Decades of communication science have established that media are an important source for health information, and can contribute to behavior change. This is especially true for ethnic minority populations who rely on and trust information from the media. However, health information is unequally distributed - that is, different groups of people have different access to and ability to make sense of information - and this inequality may be compounded in rural regions with geographically-dispersed populations that face multiple barriers to health, including high rates of poverty and unemployment, low educational attainment, and lack of access to healthy foods, opportunities to engage in physical activity, and medical care. These are precisely the kinds of places that can benefit from information from the mass media, which can diffuse health information across wide spaces, and where the majority Latino population are heavy users of media and place trust in media as a source of information.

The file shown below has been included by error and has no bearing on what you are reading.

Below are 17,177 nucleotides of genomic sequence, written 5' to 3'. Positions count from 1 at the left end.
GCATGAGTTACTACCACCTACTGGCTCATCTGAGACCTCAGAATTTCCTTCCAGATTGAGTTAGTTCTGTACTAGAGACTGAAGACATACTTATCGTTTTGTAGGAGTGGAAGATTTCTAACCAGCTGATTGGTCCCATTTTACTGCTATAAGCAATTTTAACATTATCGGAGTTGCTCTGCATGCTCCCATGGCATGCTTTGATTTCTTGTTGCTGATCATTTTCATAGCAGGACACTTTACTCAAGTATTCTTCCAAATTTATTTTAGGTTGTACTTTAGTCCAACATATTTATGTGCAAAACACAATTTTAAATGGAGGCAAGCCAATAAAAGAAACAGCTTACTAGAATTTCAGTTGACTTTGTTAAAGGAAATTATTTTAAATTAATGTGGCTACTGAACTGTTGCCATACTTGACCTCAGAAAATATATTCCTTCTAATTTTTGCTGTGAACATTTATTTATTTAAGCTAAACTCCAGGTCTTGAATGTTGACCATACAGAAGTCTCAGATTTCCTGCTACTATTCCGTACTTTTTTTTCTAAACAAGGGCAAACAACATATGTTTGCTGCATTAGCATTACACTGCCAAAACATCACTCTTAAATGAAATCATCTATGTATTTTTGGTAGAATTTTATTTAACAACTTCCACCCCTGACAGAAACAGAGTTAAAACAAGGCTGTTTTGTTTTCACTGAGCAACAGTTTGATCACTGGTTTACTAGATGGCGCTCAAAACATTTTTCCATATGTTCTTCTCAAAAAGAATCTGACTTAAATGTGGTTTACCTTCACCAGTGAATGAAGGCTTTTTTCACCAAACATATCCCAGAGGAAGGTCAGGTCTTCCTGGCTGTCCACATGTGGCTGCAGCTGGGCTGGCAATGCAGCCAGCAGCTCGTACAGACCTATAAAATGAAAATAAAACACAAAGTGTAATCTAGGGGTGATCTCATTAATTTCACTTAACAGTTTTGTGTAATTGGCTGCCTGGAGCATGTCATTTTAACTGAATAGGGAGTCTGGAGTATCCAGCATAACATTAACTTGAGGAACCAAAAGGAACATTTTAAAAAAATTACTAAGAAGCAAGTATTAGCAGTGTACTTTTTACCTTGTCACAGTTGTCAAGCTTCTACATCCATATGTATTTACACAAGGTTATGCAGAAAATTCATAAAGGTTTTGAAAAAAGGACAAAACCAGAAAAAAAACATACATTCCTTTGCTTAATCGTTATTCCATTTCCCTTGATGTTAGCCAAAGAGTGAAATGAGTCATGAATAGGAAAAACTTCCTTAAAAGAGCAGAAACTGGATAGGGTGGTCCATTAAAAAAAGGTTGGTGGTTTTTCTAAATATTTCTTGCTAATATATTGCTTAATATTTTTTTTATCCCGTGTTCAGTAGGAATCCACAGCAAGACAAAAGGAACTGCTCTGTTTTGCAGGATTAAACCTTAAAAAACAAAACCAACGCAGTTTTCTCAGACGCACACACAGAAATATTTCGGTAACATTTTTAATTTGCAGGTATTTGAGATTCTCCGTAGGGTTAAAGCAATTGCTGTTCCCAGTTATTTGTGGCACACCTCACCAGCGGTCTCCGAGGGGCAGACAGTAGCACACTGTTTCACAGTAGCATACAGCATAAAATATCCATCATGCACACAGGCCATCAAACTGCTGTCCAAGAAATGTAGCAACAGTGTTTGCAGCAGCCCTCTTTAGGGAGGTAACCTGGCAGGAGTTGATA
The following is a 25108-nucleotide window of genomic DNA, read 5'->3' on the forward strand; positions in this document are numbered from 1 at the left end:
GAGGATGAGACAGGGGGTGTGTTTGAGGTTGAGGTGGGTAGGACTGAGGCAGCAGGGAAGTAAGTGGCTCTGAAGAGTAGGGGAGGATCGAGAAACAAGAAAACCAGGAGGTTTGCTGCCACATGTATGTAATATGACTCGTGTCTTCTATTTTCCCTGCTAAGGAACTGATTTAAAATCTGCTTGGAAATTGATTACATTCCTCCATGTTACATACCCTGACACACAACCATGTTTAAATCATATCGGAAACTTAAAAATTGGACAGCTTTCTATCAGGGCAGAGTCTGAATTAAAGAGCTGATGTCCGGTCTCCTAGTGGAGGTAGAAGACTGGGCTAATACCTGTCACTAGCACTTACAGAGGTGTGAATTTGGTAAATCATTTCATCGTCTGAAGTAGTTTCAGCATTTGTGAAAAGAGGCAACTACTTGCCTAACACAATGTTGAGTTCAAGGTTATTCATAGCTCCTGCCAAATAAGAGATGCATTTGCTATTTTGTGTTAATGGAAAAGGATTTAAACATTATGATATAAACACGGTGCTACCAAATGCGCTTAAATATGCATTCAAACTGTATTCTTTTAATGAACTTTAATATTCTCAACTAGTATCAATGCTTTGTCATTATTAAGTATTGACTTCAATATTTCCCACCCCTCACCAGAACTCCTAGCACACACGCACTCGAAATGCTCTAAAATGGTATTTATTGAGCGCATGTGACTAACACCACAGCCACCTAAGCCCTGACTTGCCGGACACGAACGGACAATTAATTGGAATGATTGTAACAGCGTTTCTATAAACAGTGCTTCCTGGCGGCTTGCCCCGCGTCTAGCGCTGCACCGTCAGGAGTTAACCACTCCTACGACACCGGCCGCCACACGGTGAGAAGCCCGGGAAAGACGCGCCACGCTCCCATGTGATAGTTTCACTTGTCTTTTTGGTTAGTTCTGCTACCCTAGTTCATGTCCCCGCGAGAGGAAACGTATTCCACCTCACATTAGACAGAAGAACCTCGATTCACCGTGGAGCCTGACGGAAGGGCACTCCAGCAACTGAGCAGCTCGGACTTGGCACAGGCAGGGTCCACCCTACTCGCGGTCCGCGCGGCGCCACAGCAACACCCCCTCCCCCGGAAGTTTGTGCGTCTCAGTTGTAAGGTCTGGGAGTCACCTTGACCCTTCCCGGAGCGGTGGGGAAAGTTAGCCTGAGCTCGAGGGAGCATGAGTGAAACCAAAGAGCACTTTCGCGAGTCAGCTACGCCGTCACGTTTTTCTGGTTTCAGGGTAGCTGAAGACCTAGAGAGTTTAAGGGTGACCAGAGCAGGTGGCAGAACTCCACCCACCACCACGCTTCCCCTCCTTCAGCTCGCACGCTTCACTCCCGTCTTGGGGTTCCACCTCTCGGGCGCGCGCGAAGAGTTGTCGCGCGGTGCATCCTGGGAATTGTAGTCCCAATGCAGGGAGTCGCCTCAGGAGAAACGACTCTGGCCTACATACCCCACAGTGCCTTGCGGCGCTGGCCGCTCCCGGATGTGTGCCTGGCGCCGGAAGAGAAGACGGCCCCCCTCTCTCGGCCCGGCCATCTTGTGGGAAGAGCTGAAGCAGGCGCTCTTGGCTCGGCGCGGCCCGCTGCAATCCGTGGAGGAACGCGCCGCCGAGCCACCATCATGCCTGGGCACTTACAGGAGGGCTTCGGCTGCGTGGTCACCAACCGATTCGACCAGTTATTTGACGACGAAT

Our research demonstrated that there is a dearth of health information available in the region as a whole, and that there are communities that suffer especially hard -- areas that we can characterize as "information deserts"*. Like food deserts, information deserts are communities that lack access to health information in general, especially information that can be useful to improve health.
We are working to publish this work and moving toward interventions to remedy the situation.
* Thanks to Amy Leader for helping me to coin this term!